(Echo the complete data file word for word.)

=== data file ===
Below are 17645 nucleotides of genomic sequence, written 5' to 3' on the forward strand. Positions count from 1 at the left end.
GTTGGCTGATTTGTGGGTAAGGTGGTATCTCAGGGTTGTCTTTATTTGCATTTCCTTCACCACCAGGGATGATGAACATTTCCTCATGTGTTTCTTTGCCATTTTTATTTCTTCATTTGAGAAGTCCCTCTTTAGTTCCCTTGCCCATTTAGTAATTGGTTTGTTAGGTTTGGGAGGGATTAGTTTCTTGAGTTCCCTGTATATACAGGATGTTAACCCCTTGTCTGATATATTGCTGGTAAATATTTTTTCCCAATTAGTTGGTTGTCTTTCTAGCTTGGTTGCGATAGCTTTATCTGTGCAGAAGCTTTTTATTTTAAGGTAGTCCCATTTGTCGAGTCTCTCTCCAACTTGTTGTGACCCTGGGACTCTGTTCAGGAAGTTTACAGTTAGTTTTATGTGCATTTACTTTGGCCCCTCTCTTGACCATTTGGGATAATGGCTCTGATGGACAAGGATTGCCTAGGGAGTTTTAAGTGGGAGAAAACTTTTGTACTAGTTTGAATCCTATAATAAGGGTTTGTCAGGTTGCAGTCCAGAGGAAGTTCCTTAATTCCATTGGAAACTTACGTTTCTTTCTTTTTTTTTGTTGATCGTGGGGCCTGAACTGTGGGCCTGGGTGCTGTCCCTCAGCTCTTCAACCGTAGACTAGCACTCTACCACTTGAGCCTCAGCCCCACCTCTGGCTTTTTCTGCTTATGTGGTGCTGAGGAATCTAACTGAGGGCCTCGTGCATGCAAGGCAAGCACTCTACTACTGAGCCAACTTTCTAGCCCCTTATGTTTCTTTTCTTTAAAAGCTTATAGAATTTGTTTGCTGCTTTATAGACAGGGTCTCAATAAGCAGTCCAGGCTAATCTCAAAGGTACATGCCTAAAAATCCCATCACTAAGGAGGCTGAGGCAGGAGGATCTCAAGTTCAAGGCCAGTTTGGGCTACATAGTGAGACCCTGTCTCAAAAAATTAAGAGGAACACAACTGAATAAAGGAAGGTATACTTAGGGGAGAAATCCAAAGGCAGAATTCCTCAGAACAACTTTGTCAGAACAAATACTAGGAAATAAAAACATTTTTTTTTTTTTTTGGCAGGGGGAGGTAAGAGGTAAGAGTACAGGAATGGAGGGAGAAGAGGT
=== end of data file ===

Below are 17645 nucleotides of genomic sequence, written 5' to 3' on the forward strand. Positions count from 1 at the left end.
GTTGGCTGATTTGTGGGTAAGGTGGTATCTCAGGGTTGTCTTTATTTGCATTTCCTTCACCACCAGGGATGATGAACATTTCCTCATGTGTTTCTTTGCCATTTTTATTTCTTCATTTGAGAAGTCCCTCTTTAGTTCCCTTGCCCATTTAGTAATTGGTTTGTTAGGTTTGGGAGGGATTAGTTTCTTGAGTTCCCTGTATATACAGGATGTTAACCCCTTGTCTGATATATTGCTGGTAAATATTTTTTCCCAATTAGTTGGTTGTCTTTCTAGCTTGGTTGCGATAGCTTTATCTGTGCAGAAGCTTTTTATTTTAAGGTAGTCCCATTTGTCGAGTCTCTCTCCAACTTGTTGTGACCCTGGGACTCTGTTCAGGAAGTTTACAGTTAGTTTTATGTGCATTTACTTTGGCCCCTCTCTTGACCATTTGGGATAATGGCTCTGATGGACAAGGATTGCCTAGGGAGTTTTAAGTGGGAGAAAACTTTTGTACTAGTTTGAATCCTATAATAAGGGTTTGTCAGGTTGCAGTCCAGAGGAAGTTCCTTAATTCCATTGGAAACTTACGTTTCTTTCTTTTTTTTTGTTGATCGTGGGGCCTGAACTGTGGGCCTGGGTGCTGTCCCTCAGCTCTTCAACCGTAGACTAGCACTCTACCACTTGAGCCTCAGCCCCACCTCTGGCTTTTTCTGCTTATGTGGTGCTGAGGAATCTAACTGAGGGCCTCGTGCATGCAAGGCAAGCACTCTACTACTGAGCCAACTTTCTAGCCCCTTATGTTTCTTTTCTTTAAAAGCTTATAGAATTTGTTTGCTGCTTTATAGACAGGGTCTCAATAAGCAGTCCAGGCTAATCTCAAAGGTACATGCCTAAAAATCCCATCACTAAGGAGGCTGAGGCAGGAGGATCTCAAGTTCAAGGCCAGTTTGGGCTACATAGTGAGACCCTGTCTCAAAAAATTAAGAGGAACACAACTGAATAAAGGAAGGTATACTTAGGGGAGAAATCCAAAGGCAGAATTCCTCAGAACAACTTTGTCAGAACAAATACTAGGAAATAAAAACATTTTTTTTTTTTTTTGGCAGGGGGAGGTAAGAGGTAAGAGTACAGGAATGGAGGGAGAAGAGGT